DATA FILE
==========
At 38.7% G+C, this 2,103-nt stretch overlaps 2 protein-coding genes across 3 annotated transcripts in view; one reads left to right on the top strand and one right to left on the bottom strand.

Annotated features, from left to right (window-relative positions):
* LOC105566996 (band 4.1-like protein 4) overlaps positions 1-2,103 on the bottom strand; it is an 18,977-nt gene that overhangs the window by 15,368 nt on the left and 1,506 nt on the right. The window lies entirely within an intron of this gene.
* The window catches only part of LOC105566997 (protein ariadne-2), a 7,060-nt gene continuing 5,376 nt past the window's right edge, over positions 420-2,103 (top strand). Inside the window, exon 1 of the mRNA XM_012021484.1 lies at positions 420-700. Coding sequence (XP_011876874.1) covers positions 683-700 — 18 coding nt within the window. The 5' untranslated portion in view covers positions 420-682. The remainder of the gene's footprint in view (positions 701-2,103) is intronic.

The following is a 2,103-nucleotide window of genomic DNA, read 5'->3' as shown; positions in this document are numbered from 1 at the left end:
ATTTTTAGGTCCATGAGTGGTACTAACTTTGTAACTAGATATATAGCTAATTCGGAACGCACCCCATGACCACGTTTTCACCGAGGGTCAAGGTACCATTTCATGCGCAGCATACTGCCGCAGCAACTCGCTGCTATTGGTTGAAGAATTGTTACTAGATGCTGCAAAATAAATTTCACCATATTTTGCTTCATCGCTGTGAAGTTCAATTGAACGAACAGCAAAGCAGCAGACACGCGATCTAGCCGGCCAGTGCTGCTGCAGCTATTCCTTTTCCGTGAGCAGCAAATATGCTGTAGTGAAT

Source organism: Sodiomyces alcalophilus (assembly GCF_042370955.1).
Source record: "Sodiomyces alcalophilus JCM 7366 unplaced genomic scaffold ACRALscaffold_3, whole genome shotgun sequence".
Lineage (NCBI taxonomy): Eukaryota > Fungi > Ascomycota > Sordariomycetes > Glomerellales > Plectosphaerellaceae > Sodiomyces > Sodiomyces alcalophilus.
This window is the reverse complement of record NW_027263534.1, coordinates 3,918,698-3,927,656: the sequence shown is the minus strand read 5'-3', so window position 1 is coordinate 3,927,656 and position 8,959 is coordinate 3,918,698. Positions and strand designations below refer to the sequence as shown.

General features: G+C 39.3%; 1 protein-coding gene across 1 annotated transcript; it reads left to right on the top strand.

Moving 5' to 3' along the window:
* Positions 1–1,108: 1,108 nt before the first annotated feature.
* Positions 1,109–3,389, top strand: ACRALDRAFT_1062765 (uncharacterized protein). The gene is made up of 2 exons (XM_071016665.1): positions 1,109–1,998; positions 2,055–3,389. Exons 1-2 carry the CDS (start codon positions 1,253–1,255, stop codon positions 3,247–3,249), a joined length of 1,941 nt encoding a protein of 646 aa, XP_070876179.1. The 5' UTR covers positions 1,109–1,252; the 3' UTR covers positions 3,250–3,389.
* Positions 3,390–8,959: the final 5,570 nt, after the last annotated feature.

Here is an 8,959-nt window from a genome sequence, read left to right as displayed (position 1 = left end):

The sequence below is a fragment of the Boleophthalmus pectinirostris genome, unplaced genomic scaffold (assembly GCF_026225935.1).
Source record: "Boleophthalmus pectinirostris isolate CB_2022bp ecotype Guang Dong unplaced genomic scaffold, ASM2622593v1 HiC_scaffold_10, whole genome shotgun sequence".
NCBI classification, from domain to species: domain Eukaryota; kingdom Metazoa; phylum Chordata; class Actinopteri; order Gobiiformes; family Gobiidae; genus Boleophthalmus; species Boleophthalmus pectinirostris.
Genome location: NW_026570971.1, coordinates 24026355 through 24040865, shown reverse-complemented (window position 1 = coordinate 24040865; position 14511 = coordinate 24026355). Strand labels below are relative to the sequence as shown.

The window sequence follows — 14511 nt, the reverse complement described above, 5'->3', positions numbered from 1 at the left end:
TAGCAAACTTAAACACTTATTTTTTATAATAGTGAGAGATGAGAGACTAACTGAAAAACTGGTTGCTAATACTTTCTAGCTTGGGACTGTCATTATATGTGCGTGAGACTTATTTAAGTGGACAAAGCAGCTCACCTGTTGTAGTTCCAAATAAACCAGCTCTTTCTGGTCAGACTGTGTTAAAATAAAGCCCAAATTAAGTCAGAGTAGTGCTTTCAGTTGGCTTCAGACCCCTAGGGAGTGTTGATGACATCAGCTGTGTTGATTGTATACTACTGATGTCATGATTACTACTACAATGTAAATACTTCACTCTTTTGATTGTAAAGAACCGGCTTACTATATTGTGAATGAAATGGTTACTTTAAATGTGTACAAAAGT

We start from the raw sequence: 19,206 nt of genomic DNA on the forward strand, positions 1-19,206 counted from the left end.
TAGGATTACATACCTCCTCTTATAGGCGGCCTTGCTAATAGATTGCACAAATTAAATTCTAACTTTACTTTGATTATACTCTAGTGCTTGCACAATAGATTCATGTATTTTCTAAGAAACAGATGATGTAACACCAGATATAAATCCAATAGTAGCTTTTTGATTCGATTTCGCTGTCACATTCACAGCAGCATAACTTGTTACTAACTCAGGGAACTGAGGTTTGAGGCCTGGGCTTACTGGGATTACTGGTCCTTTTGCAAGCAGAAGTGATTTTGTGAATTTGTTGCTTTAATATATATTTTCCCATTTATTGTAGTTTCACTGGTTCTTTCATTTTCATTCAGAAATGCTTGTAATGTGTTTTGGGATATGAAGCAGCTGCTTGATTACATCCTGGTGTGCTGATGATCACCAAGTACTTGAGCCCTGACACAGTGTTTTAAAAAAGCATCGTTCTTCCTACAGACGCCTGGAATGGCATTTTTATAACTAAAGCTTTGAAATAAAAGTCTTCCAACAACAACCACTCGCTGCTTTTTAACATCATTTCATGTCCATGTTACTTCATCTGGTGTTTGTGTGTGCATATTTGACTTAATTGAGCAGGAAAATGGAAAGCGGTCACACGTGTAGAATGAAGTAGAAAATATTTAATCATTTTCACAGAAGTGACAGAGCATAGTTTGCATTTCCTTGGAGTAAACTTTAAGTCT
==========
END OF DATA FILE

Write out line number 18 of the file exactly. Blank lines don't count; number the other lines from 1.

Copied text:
Source record: "Boleophthalmus pectinirostris isolate CB_2022bp ecotype Guang Dong unplaced genomic scaffold, ASM2622593v1 HiC_scaffold_10, whole genome shotgun sequence".